---- — An Irish priest sent to the United States in 1981 to be treated for pedophilia by the Roman Catholic Church is being accused of sexually assaulting teenage boys in southern Minnesota during his brief time at a church in Henderson.
The allegations of one of those victims, identified as John Doe 103, are included in a lawsuit filed Tuesday against the Diocese of New Ulm. The lawsuit claims Francis Markey, who died last year while awaiting trial in Ireland for raping a 15-year-old boy in 1968, sexually assaulted the Henderson area victim in 1982 while temporarily serving at a church there.
Markey was 84 when he died, which means he would have been about 54 when he was in Minnesota.
Pat Noaker, the Minnetonka attorney who filed the lawsuit, said the victim reported the sexual assaults to him about three years ago. A lawsuit couldn't be filed then because the incident was too old for Minnesota's statute of limitations laws at the time. Those laws were eased when the state Legislature passed the Child Victims Act earlier this year.
The lawsuit claims the victim, who was 15 at the time, was groped and fondled by Markey. The assaults allegedly happened in the St. Joseph Catholic Church in Henderson and in a car while they were driving to the victim's rural residence for dinner with his family.
The diocese is being sued because officials there should have known about Markey's long history of sexually assaulting teen boys, Noaker said.
A spokesman for the diocese, Rev. Douglas Grams of New Ulm, said there is no record of Markey serving as a priest in Henderson. Markey was at the Regional Treatment Center in Willmar at the time to take classes to become a substance abuse counselor, Grams said. So it is possible that he was briefly assigned to the church.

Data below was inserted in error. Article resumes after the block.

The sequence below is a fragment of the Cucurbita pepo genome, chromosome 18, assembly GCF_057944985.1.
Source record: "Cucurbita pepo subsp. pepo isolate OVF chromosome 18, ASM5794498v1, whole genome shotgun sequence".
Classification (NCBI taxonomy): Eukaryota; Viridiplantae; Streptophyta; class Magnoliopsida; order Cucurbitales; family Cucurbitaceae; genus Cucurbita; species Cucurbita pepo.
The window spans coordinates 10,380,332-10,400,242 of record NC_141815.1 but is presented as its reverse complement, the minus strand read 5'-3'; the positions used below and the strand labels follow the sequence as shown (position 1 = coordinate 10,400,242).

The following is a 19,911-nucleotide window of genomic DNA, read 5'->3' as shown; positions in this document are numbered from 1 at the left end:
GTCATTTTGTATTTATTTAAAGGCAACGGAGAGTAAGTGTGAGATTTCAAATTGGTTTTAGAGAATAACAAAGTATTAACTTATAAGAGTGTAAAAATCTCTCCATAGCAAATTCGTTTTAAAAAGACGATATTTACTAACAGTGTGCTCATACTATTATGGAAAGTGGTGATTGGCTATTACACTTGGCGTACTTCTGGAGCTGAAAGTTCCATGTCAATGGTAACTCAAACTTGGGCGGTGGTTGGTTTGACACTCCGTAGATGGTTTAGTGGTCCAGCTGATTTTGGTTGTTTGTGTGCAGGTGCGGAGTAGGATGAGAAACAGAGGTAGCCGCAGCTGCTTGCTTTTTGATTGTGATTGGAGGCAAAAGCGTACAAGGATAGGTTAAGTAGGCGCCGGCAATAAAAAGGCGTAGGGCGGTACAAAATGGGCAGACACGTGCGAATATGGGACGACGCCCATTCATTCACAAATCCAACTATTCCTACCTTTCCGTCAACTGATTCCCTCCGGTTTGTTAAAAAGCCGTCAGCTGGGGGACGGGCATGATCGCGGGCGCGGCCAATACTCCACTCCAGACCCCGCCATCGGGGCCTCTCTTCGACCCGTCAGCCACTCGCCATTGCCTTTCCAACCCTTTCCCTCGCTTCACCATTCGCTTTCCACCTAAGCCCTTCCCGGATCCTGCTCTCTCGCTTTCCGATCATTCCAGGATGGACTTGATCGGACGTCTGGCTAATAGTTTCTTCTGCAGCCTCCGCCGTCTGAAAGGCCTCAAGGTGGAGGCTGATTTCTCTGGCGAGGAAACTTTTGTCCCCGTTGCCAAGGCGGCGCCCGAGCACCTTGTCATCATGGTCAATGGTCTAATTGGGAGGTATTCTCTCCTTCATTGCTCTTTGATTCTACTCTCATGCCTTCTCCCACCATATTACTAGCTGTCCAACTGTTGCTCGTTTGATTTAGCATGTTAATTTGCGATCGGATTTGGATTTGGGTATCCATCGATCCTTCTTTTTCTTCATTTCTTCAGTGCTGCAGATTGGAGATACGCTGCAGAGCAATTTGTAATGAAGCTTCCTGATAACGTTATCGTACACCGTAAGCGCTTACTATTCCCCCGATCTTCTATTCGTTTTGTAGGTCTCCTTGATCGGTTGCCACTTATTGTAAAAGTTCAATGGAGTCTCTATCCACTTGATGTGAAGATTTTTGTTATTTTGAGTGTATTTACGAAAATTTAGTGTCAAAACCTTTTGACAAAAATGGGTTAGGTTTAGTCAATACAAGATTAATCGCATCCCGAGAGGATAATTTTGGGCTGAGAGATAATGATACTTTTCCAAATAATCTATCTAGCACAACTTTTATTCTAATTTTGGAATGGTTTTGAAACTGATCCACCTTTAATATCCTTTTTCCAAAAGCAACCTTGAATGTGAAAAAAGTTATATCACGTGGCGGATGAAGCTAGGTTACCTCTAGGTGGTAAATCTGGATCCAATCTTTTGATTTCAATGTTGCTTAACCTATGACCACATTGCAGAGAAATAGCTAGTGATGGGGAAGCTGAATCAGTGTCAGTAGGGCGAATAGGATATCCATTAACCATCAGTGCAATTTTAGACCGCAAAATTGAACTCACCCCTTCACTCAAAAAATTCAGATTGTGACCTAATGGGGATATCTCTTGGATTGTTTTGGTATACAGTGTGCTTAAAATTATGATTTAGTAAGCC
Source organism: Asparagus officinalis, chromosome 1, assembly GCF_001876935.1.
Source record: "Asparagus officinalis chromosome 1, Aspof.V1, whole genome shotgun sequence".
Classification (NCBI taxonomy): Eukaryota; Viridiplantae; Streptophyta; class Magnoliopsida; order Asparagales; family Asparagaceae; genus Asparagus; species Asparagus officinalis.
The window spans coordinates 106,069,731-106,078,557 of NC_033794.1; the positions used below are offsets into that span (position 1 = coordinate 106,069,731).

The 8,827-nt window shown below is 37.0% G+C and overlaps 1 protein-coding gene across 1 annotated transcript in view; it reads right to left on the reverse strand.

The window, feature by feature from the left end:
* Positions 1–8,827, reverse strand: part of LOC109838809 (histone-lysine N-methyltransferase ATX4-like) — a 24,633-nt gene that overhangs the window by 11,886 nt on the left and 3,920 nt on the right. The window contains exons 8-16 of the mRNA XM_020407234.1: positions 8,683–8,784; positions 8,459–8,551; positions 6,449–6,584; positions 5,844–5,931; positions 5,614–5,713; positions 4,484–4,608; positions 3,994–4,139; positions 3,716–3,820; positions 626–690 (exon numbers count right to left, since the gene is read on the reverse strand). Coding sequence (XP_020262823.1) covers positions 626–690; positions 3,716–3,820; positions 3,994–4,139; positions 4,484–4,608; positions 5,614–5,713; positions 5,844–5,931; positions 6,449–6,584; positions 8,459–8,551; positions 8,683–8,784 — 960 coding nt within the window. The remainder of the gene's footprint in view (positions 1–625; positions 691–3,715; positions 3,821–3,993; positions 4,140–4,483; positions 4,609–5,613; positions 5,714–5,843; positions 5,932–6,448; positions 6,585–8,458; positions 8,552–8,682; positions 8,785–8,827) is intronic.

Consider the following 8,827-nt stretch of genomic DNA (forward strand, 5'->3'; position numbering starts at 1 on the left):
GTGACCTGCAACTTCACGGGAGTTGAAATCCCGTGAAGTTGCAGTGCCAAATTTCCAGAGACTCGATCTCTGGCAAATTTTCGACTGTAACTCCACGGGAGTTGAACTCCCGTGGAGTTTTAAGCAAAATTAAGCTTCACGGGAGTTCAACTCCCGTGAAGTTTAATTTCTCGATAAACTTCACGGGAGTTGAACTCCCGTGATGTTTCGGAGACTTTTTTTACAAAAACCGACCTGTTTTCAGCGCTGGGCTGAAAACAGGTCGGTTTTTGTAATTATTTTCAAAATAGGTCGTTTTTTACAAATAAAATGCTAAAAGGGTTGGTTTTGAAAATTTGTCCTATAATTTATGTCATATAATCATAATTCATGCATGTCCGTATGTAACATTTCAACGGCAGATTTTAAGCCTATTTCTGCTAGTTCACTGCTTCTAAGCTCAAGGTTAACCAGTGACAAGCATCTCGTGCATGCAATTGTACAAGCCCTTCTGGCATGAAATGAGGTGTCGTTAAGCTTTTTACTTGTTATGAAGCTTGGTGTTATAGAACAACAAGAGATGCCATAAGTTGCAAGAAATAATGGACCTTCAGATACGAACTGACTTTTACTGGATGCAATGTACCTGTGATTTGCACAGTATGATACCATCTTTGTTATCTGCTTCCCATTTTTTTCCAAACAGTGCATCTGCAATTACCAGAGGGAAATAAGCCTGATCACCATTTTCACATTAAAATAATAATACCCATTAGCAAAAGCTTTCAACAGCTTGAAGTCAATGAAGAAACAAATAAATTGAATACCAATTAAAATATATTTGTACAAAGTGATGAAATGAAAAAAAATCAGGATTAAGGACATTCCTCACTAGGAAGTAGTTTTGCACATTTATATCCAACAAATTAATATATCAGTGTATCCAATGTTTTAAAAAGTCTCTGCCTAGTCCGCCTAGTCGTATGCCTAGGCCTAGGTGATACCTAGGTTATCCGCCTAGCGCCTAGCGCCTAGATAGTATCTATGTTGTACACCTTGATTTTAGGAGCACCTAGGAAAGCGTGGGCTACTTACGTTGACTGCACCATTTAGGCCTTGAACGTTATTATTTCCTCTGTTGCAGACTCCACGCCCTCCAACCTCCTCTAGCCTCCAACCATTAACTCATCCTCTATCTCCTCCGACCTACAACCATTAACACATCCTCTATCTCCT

"We just know that the common procedure would have been if a priest were sick or on vacation, a priest helping out in Willmar would have been asked to cover," he said. "But there is no record of an official assignment."
Prior to being in Willmar, Markey had been sent to the Servant of the Paraclete facility in New Mexico in 1981. Noaker said it is now widely known that the Jemez Springs facility was used to treat priests for pedophilia. Markey had been sent to facilities in Ireland for sex offender treatment at least three times between 1964 and 1975 after being accused of sexually assaulting teen boys, Noaker said.
"This is a sad case because it never should have happened," he said outside the Brown County Courthouse in New Ulm after filing the lawsuit. "They knew Francis Markey couldn't control himself around children, and they put him in a position where he had access to children."
Noaker said he knows of four other victims from the Henderson church, which also included a congregation from Jessenland Township at the time. He expects more men to come forward even though the victim said Markey was only a priest at the church for fewer than two weeks.
During a telephone interview with The Free Press, the victim said he told his parents Markey had sexually touched him a short time after the incidents occurred. His parents reported the incident to a priest they knew in Arlington.